At 29, language ‘happens’ to Chinmay Vijay Dharurkar, the way poetry ‘comes’ to poets; he knows nine languages.

He has translated Roland Barthes, Michel Foucault and Ferdinand de Saussure into his mother tongue Marathi. If you ask him how many languages he knows, he will say nine – he can read, write and converse in Marathi, Hindi, English, Sanskrit, Telugu, Bangla, Gujarati, Urdu and Persian. After which he will add that besides these, he has an elementary knowledge of Kannada, Arabic, Konkani and German.

At 29, language ‘happens’ to Chinmay Vijay Dharurkar, the way poetry ‘comes’ to poets. “It was pretty late in Class 9 I realised that I have a flair for languages,” he says. Living in Aurangabad, where Urdu was commonly sighted on bill boards, prompted him to learn the Urdu script. Meanwhile, he realised that to understand Urdu better one needs to understand the meanings of Perso-Arabic words and he started learning Persian. As he went deeper into Persian, he realised that it was full of Arabic words and got introduced to elementary Arabic word-formation rules.

The trajectory of learning Urdu, Persian and Arabic that began when Chinmay was in Class 9, lasted until his Bachelor of Arts days.

While pursuing a BA in Sanskrit at Fergusson College, Pune, Chinmay enrolled for classes in Avesta, which subsequently triggered his interest in modern Persian. Behind the synagogue at Camp in Pune, there was an Imambara where the Iran Government conducted courses in Persian. Chinmay found a tutor for Arabic who used to teach in Poona College.

Chinmay’s interest in languages is primarily linguistic and structural in the sense that he is interested in the structure and grammar of the languages, the way languages differ and resemble. “It is not to say that I am not interested in literary and cultural aspects of language,” he adds.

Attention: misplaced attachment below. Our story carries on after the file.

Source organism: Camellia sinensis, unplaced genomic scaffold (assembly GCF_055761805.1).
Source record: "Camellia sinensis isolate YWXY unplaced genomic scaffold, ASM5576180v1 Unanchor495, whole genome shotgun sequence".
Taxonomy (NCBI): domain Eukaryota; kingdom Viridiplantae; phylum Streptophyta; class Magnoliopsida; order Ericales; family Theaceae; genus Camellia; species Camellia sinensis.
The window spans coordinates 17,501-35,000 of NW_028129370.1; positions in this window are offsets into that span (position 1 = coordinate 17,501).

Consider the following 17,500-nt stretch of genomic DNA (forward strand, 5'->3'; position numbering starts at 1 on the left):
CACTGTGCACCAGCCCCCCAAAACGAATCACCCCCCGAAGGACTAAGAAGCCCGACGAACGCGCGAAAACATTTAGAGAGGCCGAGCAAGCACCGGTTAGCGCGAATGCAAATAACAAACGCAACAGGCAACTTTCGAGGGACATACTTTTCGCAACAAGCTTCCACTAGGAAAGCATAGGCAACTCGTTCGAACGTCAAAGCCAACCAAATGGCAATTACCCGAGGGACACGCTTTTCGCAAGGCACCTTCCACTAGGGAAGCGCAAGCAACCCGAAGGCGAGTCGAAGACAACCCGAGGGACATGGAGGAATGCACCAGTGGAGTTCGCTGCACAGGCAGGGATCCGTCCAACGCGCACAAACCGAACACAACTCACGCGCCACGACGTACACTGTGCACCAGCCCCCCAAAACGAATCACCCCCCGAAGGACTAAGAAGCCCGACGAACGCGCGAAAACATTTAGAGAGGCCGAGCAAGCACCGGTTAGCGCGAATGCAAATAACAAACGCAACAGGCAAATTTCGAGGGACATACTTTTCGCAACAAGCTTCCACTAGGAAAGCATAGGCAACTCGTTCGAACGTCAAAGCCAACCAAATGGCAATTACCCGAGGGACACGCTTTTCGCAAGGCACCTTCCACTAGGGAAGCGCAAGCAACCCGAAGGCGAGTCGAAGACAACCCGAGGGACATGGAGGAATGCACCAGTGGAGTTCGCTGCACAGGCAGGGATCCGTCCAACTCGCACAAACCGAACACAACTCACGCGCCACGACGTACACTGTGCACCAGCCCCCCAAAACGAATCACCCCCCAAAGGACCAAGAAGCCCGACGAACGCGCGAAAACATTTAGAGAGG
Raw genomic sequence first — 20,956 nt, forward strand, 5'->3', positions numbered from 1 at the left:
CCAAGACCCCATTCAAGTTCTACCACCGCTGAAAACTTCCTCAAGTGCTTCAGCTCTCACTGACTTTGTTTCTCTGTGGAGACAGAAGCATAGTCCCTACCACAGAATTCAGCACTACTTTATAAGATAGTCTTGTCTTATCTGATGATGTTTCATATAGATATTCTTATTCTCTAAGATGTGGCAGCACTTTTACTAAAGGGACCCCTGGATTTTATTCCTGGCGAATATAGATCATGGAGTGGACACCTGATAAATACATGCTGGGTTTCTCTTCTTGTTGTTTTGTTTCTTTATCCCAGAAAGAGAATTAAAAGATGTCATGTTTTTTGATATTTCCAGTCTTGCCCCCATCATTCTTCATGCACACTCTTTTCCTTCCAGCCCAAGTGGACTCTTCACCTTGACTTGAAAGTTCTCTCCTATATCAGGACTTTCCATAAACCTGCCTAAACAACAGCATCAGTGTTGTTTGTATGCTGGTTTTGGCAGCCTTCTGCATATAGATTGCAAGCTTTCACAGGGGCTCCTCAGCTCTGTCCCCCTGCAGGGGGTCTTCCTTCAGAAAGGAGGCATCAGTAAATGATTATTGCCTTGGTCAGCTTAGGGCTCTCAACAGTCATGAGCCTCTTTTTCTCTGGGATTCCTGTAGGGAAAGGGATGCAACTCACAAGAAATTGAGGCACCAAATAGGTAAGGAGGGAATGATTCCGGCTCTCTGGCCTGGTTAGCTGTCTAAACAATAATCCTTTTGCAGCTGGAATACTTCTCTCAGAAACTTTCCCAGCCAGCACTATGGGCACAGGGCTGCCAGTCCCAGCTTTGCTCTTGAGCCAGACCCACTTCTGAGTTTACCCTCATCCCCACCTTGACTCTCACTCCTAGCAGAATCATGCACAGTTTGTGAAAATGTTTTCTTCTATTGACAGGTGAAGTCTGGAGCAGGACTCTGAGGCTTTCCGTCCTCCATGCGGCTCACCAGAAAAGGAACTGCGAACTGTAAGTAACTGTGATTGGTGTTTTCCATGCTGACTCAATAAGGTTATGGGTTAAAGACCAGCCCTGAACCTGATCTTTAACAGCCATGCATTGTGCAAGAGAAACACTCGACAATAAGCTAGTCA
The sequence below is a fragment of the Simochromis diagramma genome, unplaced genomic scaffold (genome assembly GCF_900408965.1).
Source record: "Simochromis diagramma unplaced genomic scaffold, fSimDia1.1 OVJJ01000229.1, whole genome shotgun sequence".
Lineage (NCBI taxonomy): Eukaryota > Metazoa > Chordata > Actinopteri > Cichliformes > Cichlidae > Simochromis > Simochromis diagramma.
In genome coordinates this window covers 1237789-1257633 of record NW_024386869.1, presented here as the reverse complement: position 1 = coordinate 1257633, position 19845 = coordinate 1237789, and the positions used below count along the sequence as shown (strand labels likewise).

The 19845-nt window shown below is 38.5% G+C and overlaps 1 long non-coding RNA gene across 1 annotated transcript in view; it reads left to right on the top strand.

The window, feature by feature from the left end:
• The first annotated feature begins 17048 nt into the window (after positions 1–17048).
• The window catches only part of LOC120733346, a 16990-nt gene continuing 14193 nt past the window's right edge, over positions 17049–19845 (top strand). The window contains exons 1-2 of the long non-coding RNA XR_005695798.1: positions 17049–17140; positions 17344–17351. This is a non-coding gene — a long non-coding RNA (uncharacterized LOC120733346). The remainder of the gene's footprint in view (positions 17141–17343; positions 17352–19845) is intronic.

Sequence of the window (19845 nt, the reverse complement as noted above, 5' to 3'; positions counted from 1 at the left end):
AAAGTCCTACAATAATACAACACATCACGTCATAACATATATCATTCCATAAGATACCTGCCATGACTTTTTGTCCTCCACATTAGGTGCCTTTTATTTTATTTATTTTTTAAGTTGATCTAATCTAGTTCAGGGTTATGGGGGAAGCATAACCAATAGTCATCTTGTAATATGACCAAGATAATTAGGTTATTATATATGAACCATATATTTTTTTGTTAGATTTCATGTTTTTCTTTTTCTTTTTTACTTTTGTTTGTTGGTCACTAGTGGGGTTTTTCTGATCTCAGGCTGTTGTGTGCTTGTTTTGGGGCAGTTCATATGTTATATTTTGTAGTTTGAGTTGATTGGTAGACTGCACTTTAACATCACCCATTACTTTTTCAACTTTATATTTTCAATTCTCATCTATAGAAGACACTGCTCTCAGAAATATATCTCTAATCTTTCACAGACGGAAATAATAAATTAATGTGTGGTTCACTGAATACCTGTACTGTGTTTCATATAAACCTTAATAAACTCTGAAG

Though his ear was trained to listen to Kannada as a child, he learnt the script out of self-interest when in Class 11 and 12. He followed this up by learning the scripts of Bangla, Gujarati, Tamil and Telugu, hoping to learn the languages some time later.

He got a good exposure to learn Telugu while doing his Masters in Linguistics in Hyderabad, where his roommates were Telugu and the atmosphere per say was conducive to picking up the language.

Bangla was learnt in 2009 with the help of teach-yourself courses and friends in IIT Bombay.

Meanwhile, picking up Gujarati was effortless with his background in language studies in Mumbai where one could hear it being spoken everywhere.

For Konkani, Chinmay enrolled for a course in Thomas Stephen’s Konkani Kendra, Porwarim, Goa. “It was fun learning Konkani in roman script.”

On the verge of submitting his PhD thesis in IIT Bombay, Chinmay says his work is a bridge, which is important as there is a dearth of Sanskritists who are linguists and linguists who are Sanskritists. “Trend in Sanskrit studies in India is about claiming whatever happens in the West to be already present here in Sanskrit. In some way I am working against that. But it isn’t only that. While in a way it is obvious that things of modernity cannot be present in the remote past, the engagement with language along with object and objective of language analysis are bound to differ, my work has two major aspects: (a) to come with a mutual critique of two ways of language analysis, the way Comparative Philosophy works. In larger domain this may be called Comparative Intellectual History. (b) It fairly introduces a Sanskritist with aim and objectives and engagements of Modern Linguistics and the other way around.”

Besides writing a sort of anti-narrative called na-kathaa in Marathi and poetry in Marathi and Urdu, Chinmay is interested in Philosophy, Literary Criticism, Translation Studies and Comparative Literature and has translated a couple of essays of Philosophy into Marathi. But what he would really like to do is to receive training to become a Masseur. “I am a free masseur for my friends and family!” he says.